I would argue that when you are writing a story about someone’s death or serious injury it would be disrespectful not to contact the family. This gives them a chance to put their comments on the record and gives the reporter an opportunity to make sure they get their facts right.
And then he goes on to write about the problems and benefits of the traditional death knock:
It is also worth noting that such interviews are a huge source of public interest stories. In my own experience as a local newspaper journalist I was once tasked with doorstepping a father-of-four whose wife had committed suicide in dramatic circumstances earlier that day.
I was in two minds about even getting out of the car. It would have been easy to lie to the editor and say the man wasn’t in.
When I knocked on the door and explained I was from the local paper he welcomed me in and handed me a statement. In it he attacked local health bosses and explained that he had been trying for weeks to get his wife sectioned for her own safety.
The 1990s death knock doesn’t work in 2017
The problem is that he’s writing about the 1990s death knock, not the ones that happen in the late part of the 2010s. And his piece completely fails to address the social media barrage that modern relatives undergo in this situation (and have been doing so for at least a decade).
It takes until an update from an anonymous reader that we actually get to the heart of the matter:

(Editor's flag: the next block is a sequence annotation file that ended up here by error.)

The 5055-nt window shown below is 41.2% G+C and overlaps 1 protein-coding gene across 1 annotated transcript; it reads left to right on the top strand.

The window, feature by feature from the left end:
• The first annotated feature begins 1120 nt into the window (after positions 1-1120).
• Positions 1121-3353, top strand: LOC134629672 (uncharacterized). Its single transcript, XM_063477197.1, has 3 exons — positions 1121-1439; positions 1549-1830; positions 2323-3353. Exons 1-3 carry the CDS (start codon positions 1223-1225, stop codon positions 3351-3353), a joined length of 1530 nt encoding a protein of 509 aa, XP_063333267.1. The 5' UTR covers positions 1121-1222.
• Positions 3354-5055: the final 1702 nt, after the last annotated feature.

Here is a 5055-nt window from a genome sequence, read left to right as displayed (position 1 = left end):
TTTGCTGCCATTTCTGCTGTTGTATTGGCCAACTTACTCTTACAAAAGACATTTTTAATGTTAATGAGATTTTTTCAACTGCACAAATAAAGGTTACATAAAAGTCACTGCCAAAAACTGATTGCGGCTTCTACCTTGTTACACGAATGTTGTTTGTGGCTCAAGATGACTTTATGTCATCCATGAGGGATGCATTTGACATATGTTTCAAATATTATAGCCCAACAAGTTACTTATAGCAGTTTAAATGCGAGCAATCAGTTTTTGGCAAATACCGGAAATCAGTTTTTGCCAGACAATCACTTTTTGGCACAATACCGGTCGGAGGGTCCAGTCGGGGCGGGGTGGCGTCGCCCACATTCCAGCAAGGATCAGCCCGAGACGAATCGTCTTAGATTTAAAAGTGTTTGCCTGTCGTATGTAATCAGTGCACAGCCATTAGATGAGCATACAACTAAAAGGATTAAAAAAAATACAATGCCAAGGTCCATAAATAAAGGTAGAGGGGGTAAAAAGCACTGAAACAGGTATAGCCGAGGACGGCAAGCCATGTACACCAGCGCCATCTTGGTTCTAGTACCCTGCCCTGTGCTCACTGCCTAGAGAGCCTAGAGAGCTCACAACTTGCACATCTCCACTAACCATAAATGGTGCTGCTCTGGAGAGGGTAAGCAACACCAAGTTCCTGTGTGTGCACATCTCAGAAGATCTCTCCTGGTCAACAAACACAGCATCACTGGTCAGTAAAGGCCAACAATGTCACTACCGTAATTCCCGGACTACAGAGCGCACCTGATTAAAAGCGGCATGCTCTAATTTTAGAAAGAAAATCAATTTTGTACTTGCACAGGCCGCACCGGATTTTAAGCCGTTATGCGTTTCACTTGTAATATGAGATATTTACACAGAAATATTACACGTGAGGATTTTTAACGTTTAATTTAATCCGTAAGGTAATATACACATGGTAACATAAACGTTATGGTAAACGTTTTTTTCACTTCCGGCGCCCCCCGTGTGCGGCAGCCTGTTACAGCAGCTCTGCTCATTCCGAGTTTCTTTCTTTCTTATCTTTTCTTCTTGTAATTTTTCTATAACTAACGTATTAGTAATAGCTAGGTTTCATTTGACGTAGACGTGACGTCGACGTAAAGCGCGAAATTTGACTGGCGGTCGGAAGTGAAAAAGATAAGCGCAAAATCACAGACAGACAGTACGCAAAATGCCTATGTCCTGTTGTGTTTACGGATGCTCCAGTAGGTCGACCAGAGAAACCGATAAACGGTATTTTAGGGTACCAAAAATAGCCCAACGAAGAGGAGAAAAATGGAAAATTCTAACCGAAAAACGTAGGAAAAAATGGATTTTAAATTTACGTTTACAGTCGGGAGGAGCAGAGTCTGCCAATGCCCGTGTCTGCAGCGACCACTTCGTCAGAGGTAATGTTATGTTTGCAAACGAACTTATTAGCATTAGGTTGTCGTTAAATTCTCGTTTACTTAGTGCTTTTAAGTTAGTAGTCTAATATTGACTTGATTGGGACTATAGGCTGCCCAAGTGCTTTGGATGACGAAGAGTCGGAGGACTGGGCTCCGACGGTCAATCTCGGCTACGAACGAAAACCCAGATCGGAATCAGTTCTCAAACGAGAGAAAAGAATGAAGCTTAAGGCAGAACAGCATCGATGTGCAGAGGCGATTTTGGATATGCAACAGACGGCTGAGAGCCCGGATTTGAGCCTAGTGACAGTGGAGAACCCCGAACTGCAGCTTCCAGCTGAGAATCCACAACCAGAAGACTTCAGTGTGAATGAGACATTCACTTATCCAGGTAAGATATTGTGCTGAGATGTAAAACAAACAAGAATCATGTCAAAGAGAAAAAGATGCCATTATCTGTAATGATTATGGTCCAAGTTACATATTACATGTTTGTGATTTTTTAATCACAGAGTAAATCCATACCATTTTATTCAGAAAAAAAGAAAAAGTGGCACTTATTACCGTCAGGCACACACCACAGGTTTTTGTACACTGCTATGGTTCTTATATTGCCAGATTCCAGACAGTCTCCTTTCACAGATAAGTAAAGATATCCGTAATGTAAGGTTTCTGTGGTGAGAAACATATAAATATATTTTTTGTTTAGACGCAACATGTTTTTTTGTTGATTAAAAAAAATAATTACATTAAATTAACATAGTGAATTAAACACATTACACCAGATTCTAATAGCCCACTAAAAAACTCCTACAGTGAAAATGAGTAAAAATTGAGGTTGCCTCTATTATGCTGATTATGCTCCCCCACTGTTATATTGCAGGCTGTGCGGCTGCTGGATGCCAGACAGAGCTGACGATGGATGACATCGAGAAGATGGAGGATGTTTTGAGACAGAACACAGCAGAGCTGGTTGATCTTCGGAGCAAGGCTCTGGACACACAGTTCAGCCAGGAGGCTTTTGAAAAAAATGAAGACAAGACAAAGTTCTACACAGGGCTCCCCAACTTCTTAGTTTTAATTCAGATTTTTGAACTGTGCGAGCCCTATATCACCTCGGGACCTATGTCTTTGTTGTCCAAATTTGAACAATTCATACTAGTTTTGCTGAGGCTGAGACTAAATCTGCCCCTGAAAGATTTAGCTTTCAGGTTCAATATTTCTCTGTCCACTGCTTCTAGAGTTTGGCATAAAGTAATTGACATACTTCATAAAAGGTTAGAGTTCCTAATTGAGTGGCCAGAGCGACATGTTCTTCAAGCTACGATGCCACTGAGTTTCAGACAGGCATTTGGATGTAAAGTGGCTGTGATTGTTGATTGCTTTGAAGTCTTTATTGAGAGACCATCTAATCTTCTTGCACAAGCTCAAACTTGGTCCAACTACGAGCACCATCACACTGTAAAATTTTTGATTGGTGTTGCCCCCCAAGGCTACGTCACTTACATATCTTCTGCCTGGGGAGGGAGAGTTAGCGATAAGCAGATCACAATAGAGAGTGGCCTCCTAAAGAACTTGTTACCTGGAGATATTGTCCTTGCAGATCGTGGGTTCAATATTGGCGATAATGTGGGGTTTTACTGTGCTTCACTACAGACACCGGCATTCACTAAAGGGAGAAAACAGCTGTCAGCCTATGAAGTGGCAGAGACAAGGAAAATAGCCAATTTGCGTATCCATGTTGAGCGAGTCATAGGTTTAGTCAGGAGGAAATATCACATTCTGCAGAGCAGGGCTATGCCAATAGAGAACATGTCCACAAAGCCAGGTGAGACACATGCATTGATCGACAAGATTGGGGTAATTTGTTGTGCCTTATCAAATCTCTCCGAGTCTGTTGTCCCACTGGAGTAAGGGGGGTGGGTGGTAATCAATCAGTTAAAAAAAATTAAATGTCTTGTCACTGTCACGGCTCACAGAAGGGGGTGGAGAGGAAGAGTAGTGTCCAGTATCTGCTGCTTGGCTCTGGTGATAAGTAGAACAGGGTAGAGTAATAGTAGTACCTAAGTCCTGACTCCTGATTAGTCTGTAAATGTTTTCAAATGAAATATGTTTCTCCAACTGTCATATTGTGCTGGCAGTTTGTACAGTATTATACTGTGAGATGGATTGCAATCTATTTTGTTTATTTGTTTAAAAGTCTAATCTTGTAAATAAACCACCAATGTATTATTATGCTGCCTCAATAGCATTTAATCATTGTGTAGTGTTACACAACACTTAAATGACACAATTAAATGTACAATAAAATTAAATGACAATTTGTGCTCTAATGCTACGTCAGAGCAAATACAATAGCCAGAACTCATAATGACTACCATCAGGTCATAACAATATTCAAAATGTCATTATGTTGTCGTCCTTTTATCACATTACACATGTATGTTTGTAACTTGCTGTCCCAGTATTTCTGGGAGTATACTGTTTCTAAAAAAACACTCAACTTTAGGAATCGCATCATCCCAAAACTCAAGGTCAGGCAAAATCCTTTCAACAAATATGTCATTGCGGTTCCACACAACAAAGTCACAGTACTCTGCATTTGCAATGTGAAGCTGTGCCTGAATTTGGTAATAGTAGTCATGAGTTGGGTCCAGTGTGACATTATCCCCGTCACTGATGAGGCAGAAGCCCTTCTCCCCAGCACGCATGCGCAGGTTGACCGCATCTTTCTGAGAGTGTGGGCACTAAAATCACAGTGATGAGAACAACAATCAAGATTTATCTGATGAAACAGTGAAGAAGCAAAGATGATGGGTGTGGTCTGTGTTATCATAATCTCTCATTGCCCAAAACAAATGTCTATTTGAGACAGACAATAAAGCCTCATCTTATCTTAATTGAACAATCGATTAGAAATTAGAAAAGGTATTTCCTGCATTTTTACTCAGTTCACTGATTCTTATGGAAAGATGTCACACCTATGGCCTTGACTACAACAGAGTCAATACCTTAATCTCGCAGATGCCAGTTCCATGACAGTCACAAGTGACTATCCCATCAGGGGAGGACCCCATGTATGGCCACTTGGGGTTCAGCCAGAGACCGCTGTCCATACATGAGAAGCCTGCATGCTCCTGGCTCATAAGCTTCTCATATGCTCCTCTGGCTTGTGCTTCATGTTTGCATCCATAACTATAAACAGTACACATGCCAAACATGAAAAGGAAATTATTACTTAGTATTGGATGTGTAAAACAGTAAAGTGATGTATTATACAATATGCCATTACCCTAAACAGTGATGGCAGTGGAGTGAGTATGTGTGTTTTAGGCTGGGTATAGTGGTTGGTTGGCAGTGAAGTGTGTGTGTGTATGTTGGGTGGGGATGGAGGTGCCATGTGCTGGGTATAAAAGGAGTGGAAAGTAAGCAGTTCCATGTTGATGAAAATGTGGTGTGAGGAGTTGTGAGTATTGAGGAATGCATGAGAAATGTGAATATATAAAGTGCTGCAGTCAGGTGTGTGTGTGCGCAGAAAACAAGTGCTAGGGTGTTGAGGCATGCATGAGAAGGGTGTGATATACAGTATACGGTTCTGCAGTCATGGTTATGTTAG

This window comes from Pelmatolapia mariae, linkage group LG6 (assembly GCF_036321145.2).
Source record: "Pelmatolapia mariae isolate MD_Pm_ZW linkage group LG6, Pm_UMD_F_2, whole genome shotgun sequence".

Equally your remark that people should just tell journalists “I don’t want to talk to you” doesn’t address the huge emotional fatigue placed on someone by repeated phone calls, text messages, emails, notes under the door, Facebook messages, and tweets. Imagine having 20 automated “Hi I heard you were in a car accident” phone calls in a single day, and that this day happens to be the day that your son died.
More to the point, the single local face at your door has been replaced by a digital barrage of national and international journalists and “journalists”, at the time in your life that you’re least well placed to manage that onslaught. You might say “just ignore them” – but they’re coming through the very device you’re using to keep in contact with friends and relatives: your phone.
The journalist at your door is no longer a singular chance to tell your loved one’s story – but just another wave in the endless tide.
The death knock that Ponsford describes can no longer exist, because the new context is the relative being besieged on social media before the local journo has got to his car, let alone arrived on the doorstep.
The doorstep death knock is too late
And, as we saw, by the time someone does get to the doorstep, it’s too late. The relative is already on the defensive:
Note that he’s already dealt with 50 journalists before the death knock arrives. The reaction to the Telegraph journalist might have been very different if they were the one and only person he’d heard from that day.
And, unfortunately, the Police releasing the names of victims has little influence on this, because journalists are already trawling social media looking for possible victims. I saw this vividly during the Shoreham air crash a couple of years ago. I live less than a mile from the crash site, and it was clear that some titles were using posts in the local Facebook group asking about missing relatives to speculatively identify victims, before they were officially named.
So again I ask: how do we make the death knock work and work ethically in the social media age?